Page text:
Did you know Australians spent about $1 billion on cosmetic surgery and treatments in 2011 driven by an ageing population? An Australian survey conducted by Bella Media in March/April 2013 found face and neck lift surgery were amongst the top surgical procedures readers felt they were likely to undergo in future while almost 60% of respondents refer to magazines for information on cosmetic procedures.
15 years ago, Michelle Kearney, a pharmacist living in Italy, saw the lack of information available in the market to those considering cosmetic enhancements or surgery. This gap led her to introduce Cosmetic Surgery & Beauty magazine which is currently celebrating it’s 60th issue since launching in May 1998.
Leaders in Heels talks to Editor in Chief and Founder Michelle about this milestone.
1. You have a background in Pharmacy, what sparked your interest in cosmetic surgery?
As a pharmacist I know the importance of research and factual information and, while I was living in Italy in the late 90s, a prominent Italian news anchor underwent a facelift and breast augmentation procedure after her public and very messy divorce. ‘New face, new body, new life’ was emblazoned across the media and the cosmetic surgeons I had become acquainted with socially, bemoaned the fact that the coming months would see hordes of women visiting them for all the wrong reasons.
There was no trustworthy information available on cosmetic surgery procedures and the biggest problem was with patients who had unrealistic expectations of their outcomes. I realised there was a need for an authoritative source of information on cosmetic procedures, devices and emerging technologies, and my interest was sparked. In Cosmetic Surgery and Beauty Magazine we do not feature celebrity surgeries and avoid words such as ‘perfect’ or ‘normal’ – the role of the magazine is to arm prospective patients with reliable and balanced information that will enable them to make an informed decision.the role of the magazine is to arm prospective patients with reliable and balanced information that will enable them to make an informed decision
2. What was the cosmetic landscape like when you first launched the magazine 15 years ago?
15 years ago, cosmetic surgery was still largely seen as the domain of the rich and famous. Whilst an increasing number of people were interested in cosmetic enhancement, the procedures available then were nothing like what they are today – non-surgical procedures such as cosmetic injectables and laser resurfacing, for example, were yet to be popularised.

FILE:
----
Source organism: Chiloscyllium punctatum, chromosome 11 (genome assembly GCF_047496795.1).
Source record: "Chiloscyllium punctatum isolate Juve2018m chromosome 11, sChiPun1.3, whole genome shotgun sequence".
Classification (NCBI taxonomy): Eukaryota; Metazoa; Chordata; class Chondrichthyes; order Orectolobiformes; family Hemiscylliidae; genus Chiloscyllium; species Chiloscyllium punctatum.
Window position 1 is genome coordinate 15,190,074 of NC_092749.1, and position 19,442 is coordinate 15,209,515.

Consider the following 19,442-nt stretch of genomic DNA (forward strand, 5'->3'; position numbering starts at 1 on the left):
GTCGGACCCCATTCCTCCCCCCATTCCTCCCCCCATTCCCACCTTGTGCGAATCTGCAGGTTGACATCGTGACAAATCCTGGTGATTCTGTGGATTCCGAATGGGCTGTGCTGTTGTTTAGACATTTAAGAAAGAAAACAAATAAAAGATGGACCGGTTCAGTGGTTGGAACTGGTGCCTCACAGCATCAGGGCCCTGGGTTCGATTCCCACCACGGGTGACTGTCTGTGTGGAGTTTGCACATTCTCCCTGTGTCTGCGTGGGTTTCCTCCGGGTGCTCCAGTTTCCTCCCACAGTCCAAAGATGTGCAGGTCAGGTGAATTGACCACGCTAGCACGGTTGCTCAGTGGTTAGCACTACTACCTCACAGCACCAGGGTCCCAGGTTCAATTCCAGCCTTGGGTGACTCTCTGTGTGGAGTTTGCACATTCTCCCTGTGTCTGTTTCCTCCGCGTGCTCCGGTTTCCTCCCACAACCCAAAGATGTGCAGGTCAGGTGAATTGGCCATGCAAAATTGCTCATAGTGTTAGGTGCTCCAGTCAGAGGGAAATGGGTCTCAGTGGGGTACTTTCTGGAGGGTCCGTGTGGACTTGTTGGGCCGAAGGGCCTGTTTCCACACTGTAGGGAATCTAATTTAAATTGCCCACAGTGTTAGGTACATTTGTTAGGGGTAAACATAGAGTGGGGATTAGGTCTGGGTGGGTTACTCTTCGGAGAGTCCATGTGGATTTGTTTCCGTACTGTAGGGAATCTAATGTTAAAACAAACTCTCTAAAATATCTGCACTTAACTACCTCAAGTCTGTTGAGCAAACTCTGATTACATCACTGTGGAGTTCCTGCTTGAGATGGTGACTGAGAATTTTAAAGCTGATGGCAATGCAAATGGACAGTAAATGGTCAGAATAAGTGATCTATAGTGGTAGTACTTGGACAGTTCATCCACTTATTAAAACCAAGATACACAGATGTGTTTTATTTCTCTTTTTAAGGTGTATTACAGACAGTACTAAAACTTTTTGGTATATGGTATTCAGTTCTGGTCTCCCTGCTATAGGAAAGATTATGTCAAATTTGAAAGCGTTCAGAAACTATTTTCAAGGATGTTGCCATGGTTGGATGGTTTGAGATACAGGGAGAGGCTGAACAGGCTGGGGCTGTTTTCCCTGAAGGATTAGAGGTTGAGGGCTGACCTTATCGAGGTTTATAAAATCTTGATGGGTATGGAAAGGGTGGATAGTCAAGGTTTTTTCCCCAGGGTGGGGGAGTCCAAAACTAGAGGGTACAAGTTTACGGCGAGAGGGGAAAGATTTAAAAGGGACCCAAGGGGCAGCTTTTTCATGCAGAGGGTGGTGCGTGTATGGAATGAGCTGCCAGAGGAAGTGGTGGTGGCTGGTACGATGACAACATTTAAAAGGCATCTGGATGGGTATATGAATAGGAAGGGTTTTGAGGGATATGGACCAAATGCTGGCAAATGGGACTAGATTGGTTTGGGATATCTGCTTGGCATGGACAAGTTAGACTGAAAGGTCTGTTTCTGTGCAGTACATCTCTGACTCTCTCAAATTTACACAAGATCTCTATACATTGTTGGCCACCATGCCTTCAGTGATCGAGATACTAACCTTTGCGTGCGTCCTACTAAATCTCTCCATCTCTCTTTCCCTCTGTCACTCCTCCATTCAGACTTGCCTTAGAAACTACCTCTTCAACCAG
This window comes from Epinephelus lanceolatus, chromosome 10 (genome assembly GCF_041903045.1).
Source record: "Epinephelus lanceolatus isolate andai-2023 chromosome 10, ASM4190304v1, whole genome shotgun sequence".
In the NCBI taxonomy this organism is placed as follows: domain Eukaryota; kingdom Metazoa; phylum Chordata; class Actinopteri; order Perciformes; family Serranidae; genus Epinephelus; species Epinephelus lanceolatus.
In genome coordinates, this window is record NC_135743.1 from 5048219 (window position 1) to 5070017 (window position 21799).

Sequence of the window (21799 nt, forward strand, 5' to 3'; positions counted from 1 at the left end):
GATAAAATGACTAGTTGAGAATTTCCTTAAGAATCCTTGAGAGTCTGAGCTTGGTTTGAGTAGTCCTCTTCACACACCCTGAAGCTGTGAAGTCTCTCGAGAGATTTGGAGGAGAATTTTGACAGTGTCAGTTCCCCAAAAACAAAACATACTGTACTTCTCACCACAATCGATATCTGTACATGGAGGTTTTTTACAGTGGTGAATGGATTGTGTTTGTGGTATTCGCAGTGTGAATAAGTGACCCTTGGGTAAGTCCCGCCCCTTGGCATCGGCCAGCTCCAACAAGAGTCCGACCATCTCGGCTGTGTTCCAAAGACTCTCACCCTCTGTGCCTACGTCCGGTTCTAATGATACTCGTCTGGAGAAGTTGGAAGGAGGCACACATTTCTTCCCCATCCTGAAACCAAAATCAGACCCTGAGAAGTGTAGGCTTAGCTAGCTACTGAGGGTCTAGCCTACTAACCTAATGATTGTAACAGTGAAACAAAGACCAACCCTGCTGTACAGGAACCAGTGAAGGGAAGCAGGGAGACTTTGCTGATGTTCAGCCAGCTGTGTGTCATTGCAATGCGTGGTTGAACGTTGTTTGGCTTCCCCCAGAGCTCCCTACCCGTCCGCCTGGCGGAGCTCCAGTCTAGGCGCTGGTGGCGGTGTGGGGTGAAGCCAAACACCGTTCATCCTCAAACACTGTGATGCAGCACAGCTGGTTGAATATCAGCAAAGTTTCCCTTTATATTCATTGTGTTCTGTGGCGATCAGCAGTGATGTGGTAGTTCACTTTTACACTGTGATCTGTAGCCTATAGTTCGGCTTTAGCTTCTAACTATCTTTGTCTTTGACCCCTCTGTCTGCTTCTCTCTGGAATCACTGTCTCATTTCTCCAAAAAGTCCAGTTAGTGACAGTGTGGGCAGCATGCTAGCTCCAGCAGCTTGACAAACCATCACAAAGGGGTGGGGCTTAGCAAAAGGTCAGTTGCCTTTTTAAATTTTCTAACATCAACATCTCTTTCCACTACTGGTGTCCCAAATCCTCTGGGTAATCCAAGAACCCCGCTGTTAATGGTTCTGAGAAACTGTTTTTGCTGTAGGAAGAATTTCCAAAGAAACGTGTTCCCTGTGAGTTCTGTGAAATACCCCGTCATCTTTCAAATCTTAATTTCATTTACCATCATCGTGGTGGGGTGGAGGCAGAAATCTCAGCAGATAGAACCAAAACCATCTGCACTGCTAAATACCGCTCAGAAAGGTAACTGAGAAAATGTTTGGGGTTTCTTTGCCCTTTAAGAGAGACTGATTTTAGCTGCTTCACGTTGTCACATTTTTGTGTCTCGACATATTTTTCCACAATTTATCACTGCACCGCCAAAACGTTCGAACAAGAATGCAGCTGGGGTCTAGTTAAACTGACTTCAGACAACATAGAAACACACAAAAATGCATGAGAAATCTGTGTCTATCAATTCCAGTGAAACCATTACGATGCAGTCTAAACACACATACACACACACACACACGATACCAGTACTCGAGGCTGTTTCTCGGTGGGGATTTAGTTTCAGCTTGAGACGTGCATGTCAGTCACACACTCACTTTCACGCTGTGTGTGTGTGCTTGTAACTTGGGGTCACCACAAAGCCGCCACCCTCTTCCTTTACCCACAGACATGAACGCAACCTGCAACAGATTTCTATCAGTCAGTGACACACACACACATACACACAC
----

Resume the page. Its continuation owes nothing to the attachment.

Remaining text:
3. What are some of the challenges you faced when trying to establish and manage the magazine?
When I launched the magazine in 1998, cosmetic surgery wasn’t part of mainstream medicine and wasn’t ‘socially acceptable’. Cosmetic enhancement still had a stigma attached to it and many people associated it with vanity. The biggest challenge we faced was having to change the culture of Australia, and I’m proud to have played a role in altering the way cosmetic surgery is viewed today.
Of course, as an independent publisher, we also had to overcome the obstacles that presented. One of the achievements I’m most proud of is the fact we have weathered many of the storms other less targeted titles haven’t, and have come out bigger and better than ever, this year marking our 15th year and 60th issue of Cosmetic Surgery and Beauty Magazine.
4. What is your life’s motto?
It may not be very ladylike but I’ve always lived by the motto, ‘No guts no glory’. I suppose another way of saying this would be, ‘Feel the fear and do it anyway!’
5. What is your definition of beauty?
I’m a firm believer that inner confidence exudes outer beauty.
6. What is the one thing that women considering cosmetic surgery need to know?
Both men and women should acknowledge that cosmetic surgery, whilst elective, is still surgery, and therefore carries the risks and potential complications inherent to any surgical procedure. It’s therefore important people do their research before hand in order to make an informed decision.
7. What is the best piece of advice you’ve ever been given?
To never wait for things to happen – make them happen yourself through hard work and never giving up.
8. Name 3 skills/traits that women in business need to have in order to achieve their goals.
Believe in yourself; believe in your vision; and never take things personally.
Cosmetic Surgery & Beauty Magazine is a quarterly publication published by Bella Media, RRP $14.95.